Most people would agree that an asset allocation should include a defined percentage dedicated to international investments. As a dividend investor, this has been one of the more difficult allocations within my portfolio. I have identified several difficulties in locating, acquiring and owning international stocks:
1. Number of Dividend Payments per Year
Most international countries pay dividends only once or twice a year – far less than the quarterly dividends that we Americans have grown accustomed to. For me dividends are one form of feedback as to how well the company is performing. I prefer more feedback to less.
2. The Amount of the Dividend Payments
It is the custom in many international countries to payout dividends as a fixed percentage of earnings each year. This will often result in larger overall payouts, but the payouts are irregular. In America we are accustomed to steady growing dividends, valuing consistency over maximum payout.
3. The Amount and Timing of Taxes on Foreign Dividends
Most foreign countries will deduct their tax before sending you the dividend. Fortunately, most have treaties with the U.S. where you can claim a credit for the tax withheld.
4. Currency Risk
Recently as the U.S. dollar has strengthen vs. other currencies, I have seen a steady decline in the dividends received, even though none of the securities have lowered their local currency dividend.
5. Risk of Political Unrest
That wonderful dividend company you found may be located in a not so wonderful country. An unstable geopolitical environment can potentially destroy a company that is under its control.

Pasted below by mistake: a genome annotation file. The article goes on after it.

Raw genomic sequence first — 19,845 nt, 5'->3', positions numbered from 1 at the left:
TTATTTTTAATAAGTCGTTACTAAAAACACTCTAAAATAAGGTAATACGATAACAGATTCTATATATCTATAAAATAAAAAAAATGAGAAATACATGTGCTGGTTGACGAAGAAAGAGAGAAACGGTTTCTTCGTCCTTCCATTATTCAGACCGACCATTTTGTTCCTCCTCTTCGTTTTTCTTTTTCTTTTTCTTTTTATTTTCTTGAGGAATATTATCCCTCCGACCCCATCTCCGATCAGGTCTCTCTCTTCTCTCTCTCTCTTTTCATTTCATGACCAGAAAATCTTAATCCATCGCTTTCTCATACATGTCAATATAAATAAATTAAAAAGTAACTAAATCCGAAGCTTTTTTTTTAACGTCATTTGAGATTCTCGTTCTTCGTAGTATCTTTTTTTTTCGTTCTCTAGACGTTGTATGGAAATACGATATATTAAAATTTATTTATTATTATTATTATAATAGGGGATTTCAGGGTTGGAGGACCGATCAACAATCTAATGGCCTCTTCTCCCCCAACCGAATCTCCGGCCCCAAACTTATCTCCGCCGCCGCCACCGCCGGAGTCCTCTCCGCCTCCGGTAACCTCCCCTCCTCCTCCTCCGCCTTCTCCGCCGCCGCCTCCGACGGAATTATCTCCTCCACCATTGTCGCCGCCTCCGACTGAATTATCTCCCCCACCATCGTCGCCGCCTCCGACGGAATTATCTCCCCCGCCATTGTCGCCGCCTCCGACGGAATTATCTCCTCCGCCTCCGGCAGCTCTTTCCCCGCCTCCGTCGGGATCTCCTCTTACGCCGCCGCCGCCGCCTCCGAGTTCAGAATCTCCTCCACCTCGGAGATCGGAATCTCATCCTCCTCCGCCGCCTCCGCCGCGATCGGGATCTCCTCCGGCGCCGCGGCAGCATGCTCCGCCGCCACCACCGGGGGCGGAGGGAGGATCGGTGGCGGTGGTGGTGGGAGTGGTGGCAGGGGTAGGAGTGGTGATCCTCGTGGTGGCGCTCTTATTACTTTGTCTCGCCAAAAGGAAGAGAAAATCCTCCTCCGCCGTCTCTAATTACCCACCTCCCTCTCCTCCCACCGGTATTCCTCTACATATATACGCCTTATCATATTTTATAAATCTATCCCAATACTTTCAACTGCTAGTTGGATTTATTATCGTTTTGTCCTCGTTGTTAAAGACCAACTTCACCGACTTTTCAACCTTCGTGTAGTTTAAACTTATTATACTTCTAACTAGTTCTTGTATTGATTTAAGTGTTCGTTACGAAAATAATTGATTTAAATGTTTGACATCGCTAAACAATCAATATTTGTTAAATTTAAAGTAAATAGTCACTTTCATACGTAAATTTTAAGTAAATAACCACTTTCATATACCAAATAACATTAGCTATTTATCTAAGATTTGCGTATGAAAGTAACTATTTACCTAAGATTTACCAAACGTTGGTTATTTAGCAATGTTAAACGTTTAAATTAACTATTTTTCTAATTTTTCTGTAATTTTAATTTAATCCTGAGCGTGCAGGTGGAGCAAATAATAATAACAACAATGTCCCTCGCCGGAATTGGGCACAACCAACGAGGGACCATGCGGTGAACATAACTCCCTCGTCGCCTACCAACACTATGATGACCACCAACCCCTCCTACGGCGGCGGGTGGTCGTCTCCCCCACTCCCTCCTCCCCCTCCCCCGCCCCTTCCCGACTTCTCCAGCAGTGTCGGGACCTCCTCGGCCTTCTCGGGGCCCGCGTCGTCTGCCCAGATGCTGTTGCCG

International Income Exchange-Traded Funds (ETF)/Closed-End Funds (CEF)
I have tried to increase my international exposure by purchasing ETF/CEFs with a high percentage of international stocks. Below are three that I currently own:
- Alpine Total Dynamic Dividend Fund (AOD)
- Eaton Vance Tax-Advantaged Glbl Div Opp (ETO)
- PowerShares Intnl Dividend Achievers Ptf (PID)
The problem with this route is the investment quality, or lack thereof. These funds have woefully underperformed my individual dividend stocks.
Individual International Income Stocks
If individual stocks are out-performing the above ETF/CEFs then why not focus on individual international dividend stocks? I currently hold the following ADRs:
- BP Plc (BP)
- Canadian National Railway Company (CNI)
- Manulife Financial Corp (MFC)
- Royal Bank of Canada (RY)
That is three Canadian and one British company. Not much diversification there. It shouldn’t be surprising that the two countries represented above are those whose culture, government and financial markets are most similar to the U.S. Most international companies that meet my financial criteria are disqualified based on one of the five issues listed above – generally #1. I refuse to buy a dividend stock that pays less frequently than semi-annual.
If the numbers do not work, you should never force-buy any security just to meet an allocation. I will continue to look for promising international income ETF/CEFs and individual stocks, but I will not buy any securities below my minimum standards. I will rely on my 401(k) and capital appreciation portfolio to meet the majority of my international allocation.
Disclosure: Long AOD, ETO, PID, BP, CNI, MFC, RY